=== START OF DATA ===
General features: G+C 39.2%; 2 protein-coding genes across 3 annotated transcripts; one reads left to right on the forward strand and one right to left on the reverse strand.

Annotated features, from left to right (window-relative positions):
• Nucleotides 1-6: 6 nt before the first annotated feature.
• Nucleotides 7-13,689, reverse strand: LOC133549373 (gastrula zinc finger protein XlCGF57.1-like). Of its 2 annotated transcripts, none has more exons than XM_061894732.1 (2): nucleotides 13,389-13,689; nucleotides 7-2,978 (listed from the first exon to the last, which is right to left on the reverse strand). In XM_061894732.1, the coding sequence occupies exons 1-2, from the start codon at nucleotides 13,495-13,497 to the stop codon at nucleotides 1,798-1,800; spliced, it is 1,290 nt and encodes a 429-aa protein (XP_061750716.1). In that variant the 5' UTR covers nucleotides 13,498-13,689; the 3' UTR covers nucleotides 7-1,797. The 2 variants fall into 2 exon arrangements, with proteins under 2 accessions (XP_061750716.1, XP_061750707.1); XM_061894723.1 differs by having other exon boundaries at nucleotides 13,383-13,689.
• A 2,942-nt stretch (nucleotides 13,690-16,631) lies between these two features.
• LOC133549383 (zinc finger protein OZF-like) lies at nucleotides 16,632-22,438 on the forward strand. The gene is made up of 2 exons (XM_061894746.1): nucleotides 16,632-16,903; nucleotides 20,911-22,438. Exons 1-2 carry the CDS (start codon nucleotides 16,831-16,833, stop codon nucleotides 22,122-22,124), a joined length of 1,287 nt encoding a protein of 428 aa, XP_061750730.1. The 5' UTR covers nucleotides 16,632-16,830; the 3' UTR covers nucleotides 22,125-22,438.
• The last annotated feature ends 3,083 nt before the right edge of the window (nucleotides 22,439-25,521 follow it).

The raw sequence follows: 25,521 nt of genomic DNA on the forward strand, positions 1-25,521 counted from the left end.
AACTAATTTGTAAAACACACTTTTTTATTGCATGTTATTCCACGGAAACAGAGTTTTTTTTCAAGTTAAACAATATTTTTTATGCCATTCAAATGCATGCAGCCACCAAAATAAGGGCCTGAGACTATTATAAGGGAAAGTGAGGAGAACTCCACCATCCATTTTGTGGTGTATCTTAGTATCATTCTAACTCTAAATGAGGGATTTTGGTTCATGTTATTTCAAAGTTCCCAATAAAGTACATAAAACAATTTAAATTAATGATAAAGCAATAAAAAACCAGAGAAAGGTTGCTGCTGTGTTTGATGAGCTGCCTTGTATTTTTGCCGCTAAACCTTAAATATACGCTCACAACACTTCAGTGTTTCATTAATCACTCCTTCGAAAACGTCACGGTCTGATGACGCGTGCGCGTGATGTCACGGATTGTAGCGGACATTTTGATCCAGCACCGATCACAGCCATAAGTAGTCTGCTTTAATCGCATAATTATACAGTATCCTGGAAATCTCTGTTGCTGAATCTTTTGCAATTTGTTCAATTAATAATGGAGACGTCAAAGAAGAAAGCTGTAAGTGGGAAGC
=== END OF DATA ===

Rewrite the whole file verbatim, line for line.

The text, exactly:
General features: G+C 39.2%; 2 protein-coding genes across 3 annotated transcripts; one reads left to right on the forward strand and one right to left on the reverse strand.

Annotated features, from left to right (window-relative positions):
• Nucleotides 1-6: 6 nt before the first annotated feature.
• Nucleotides 7-13,689, reverse strand: LOC133549373 (gastrula zinc finger protein XlCGF57.1-like). Of its 2 annotated transcripts, none has more exons than XM_061894732.1 (2): nucleotides 13,389-13,689; nucleotides 7-2,978 (listed from the first exon to the last, which is right to left on the reverse strand). In XM_061894732.1, the coding sequence occupies exons 1-2, from the start codon at nucleotides 13,495-13,497 to the stop codon at nucleotides 1,798-1,800; spliced, it is 1,290 nt and encodes a 429-aa protein (XP_061750716.1). In that variant the 5' UTR covers nucleotides 13,498-13,689; the 3' UTR covers nucleotides 7-1,797. The 2 variants fall into 2 exon arrangements, with proteins under 2 accessions (XP_061750716.1, XP_061750707.1); XM_061894723.1 differs by having other exon boundaries at nucleotides 13,383-13,689.
• A 2,942-nt stretch (nucleotides 13,690-16,631) lies between these two features.
• LOC133549383 (zinc finger protein OZF-like) lies at nucleotides 16,632-22,438 on the forward strand. The gene is made up of 2 exons (XM_061894746.1): nucleotides 16,632-16,903; nucleotides 20,911-22,438. Exons 1-2 carry the CDS (start codon nucleotides 16,831-16,833, stop codon nucleotides 22,122-22,124), a joined length of 1,287 nt encoding a protein of 428 aa, XP_061750730.1. The 5' UTR covers nucleotides 16,632-16,830; the 3' UTR covers nucleotides 22,125-22,438.
• The last annotated feature ends 3,083 nt before the right edge of the window (nucleotides 22,439-25,521 follow it).

The raw sequence follows: 25,521 nt of genomic DNA on the forward strand, positions 1-25,521 counted from the left end.
AACTAATTTGTAAAACACACTTTTTTATTGCATGTTATTCCACGGAAACAGAGTTTTTTTTCAAGTTAAACAATATTTTTTATGCCATTCAAATGCATGCAGCCACCAAAATAAGGGCCTGAGACTATTATAAGGGAAAGTGAGGAGAACTCCACCATCCATTTTGTGGTGTATCTTAGTATCATTCTAACTCTAAATGAGGGATTTTGGTTCATGTTATTTCAAAGTTCCCAATAAAGTACATAAAACAATTTAAATTAATGATAAAGCAATAAAAAACCAGAGAAAGGTTGCTGCTGTGTTTGATGAGCTGCCTTGTATTTTTGCCGCTAAACCTTAAATATACGCTCACAACACTTCAGTGTTTCATTAATCACTCCTTCGAAAACGTCACGGTCTGATGACGCGTGCGCGTGATGTCACGGATTGTAGCGGACATTTTGATCCAGCACCGATCACAGCCATAAGTAGTCTGCTTTAATCGCATAATTATACAGTATCCTGGAAATCTCTGTTGCTGAATCTTTTGCAATTTGTTCAATTAATAATGGAGACGTCAAAGAAGAAAGCTGTAAGTGGGAAGC